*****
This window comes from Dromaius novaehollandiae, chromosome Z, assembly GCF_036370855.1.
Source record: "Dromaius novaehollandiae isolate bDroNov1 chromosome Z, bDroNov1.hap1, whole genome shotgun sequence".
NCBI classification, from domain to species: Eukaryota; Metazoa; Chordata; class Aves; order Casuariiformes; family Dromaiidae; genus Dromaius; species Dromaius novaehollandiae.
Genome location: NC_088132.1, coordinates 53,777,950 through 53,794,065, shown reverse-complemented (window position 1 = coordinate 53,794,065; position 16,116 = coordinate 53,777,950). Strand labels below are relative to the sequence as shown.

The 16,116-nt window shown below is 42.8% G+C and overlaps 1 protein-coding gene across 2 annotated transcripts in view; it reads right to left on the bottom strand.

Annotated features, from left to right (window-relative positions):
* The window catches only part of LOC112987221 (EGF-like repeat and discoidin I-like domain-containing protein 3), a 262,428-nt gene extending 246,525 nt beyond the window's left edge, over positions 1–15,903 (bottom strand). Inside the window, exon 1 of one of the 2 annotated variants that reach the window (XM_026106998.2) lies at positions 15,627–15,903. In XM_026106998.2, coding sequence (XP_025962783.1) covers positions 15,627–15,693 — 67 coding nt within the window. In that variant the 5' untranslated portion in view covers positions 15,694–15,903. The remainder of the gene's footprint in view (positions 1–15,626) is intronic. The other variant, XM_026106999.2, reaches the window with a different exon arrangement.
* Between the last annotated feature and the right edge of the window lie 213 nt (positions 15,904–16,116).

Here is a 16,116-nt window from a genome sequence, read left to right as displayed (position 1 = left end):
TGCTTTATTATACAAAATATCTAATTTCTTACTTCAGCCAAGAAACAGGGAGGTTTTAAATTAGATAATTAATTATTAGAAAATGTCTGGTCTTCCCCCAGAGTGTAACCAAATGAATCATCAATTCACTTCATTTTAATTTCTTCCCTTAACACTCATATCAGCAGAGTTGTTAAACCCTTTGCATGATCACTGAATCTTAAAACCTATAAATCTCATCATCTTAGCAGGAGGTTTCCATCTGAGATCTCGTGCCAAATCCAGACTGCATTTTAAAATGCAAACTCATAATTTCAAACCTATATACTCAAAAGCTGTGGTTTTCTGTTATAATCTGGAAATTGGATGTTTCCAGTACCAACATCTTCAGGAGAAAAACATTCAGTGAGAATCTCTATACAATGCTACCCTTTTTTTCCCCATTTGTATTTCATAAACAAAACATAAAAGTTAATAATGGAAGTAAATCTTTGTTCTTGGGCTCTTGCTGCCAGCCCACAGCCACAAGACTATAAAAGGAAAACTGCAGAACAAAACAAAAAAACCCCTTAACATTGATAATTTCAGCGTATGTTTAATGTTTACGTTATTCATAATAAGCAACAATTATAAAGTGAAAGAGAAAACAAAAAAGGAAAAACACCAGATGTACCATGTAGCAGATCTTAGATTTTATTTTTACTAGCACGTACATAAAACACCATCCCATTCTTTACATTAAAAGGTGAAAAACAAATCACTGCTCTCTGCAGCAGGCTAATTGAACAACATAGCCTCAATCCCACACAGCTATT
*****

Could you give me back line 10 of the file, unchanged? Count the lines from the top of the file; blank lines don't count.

TGCTTTATTATACAAAATATCTAATTTCTTACTTCAGCCAAGAAACAGGGAGGTTTTAAATTAGATAATTAATTATTAGAAAATGTCTGGTCTTCCCCCAGAGTGTAACCAAATGAATCATCAATTCACTTCATTTTAATTTCTTCCCTTAACACTCATATCAGCAGAGTTGTTAAACCCTTTGCATGATCACTGAATCTTAAAACCTATAAATCTCATCATCTTAGCAGGAGGTTTCCATCTGAGATCTCGTGCCAAATCCAGACTGCATTTTAAAATGCAAACTCATAATTTCAAACCTATATACTCAAAAGCTGTGGTTTTCTGTTATAATCTGGAAATTGGATGTTTCCAGTACCAACATCTTCAGGAGAAAAACATTCAGTGAGAATCTCTATACAATGCTACCCTTTTTTTCCCCATTTGTATTTCATAAACAAAACATAAAAGTTAATAATGGAAGTAAATCTTTGTTCTTGGGCTCTTGCTGCCAGCCCACAGCCACAAGACTATAAAAGGAAAACTGCAGAACAAAACAAAAAAACCCCTTAACATTGATAATTTCAGCGTATGTTTAATGTTTACGTTATTCATAATAAGCAACAATTATAAAGTGAAAGAGAAAACAAAAAAGGAAAAACACCAGATGTACCATGTAGCAGATCTTAGATTTTATTTTTACTAGCACGTACATAAAACACCATCCCATTCTTTACATTAAAAGGTGAAAAACAAATCACTGCTCTCTGCAGCAGGCTAATTGAACAACATAGCCTCAATCCCACACAGCTATT